DESKTOP AS LUNCH COUNTER.
1 NOT OUT TO LUNCH
Almost 40 per cent of Canadians are eating lunch at their desks, according to a new study gauging eating habits. The survey, conducted by Nova Scotia’s Dalhousie University, found that 39 per cent of respondents ate at their desks, compared with 37 per cent at home, and 24 per cent in a cafeteria or kitchen.
2 UNDER PRESSURE
“It really speaks to how pressured workers are,” said lead author Sylvain Charlebois, a professor in food policy at Dalhousie. “To take the time to go eat any meal at work is slowly becoming a luxury.”
3 PACKED OFF
Charlebois and his team found that 72 per cent of respondents packed their own work lunches, while 24 per cent either bought their lunches or ate at restaurants. People in Atlantic Canada eat lunch at their desks most often, at almost 50 per cent, the study suggested. They’re also much more likely to eat alone, with 68 per cent reporting doing so.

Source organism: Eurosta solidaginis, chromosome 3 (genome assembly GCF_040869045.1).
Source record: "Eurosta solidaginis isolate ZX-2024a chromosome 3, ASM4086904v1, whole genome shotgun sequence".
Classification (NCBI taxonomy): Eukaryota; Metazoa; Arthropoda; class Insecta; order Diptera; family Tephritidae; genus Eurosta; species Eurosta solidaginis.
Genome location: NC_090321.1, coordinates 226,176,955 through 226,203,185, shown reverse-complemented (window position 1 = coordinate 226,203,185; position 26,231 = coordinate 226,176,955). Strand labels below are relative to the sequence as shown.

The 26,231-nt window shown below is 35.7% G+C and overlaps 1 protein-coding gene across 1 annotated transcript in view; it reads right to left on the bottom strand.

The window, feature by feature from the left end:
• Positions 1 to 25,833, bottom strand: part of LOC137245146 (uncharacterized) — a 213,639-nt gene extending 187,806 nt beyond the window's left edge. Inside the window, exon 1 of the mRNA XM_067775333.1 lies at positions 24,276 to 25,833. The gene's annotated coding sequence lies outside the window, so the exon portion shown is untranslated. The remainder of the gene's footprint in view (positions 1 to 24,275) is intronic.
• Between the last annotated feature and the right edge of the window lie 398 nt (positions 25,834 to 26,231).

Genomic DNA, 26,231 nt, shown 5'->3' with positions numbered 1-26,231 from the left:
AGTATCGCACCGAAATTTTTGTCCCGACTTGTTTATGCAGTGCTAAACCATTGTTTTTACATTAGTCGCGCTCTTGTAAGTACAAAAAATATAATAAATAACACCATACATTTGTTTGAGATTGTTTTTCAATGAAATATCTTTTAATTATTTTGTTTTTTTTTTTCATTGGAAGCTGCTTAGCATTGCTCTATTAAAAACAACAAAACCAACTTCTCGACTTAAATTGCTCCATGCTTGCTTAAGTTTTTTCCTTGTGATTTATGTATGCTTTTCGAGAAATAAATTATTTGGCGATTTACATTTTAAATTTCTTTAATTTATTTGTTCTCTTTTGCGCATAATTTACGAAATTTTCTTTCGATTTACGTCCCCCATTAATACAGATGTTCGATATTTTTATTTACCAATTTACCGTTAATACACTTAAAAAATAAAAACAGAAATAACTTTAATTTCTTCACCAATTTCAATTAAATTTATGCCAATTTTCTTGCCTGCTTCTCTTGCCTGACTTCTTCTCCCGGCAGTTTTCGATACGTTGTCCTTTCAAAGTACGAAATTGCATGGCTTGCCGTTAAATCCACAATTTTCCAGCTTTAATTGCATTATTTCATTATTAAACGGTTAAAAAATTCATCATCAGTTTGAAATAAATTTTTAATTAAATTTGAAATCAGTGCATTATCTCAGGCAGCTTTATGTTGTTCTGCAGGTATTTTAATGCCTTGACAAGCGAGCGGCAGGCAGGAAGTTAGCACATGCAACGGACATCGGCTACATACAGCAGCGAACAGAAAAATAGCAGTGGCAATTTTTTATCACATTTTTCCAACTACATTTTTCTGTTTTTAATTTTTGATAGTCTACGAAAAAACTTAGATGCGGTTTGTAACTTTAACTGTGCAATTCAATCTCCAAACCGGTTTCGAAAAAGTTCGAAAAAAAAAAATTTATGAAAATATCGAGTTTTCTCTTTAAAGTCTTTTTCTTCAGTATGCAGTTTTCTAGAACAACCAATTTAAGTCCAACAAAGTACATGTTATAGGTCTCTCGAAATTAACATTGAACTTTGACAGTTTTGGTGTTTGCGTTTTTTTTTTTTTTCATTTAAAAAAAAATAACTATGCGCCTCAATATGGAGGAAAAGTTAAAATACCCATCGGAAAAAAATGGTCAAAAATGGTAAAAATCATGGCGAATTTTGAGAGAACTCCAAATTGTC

4 AT THE READY
For dinner, Canadians are increasingly turning to ready-made meals or eating out, the study found. Some 41 per cent of survey respondents reported doing so once or twice a week, while three per cent said they did so every day. Only 18 per cent of participants said they never ate at restaurants or bought ready-made meals for dinner.
Charlebois says the results of the study show what he calls “a complete disintegration of our meal habits” and the abandonment of the traditional three-mealsa-day structure around which most days were scheduled. “Lunch was the first meal to disappear, because most people are challenged by work, and breakfast is next,” he said.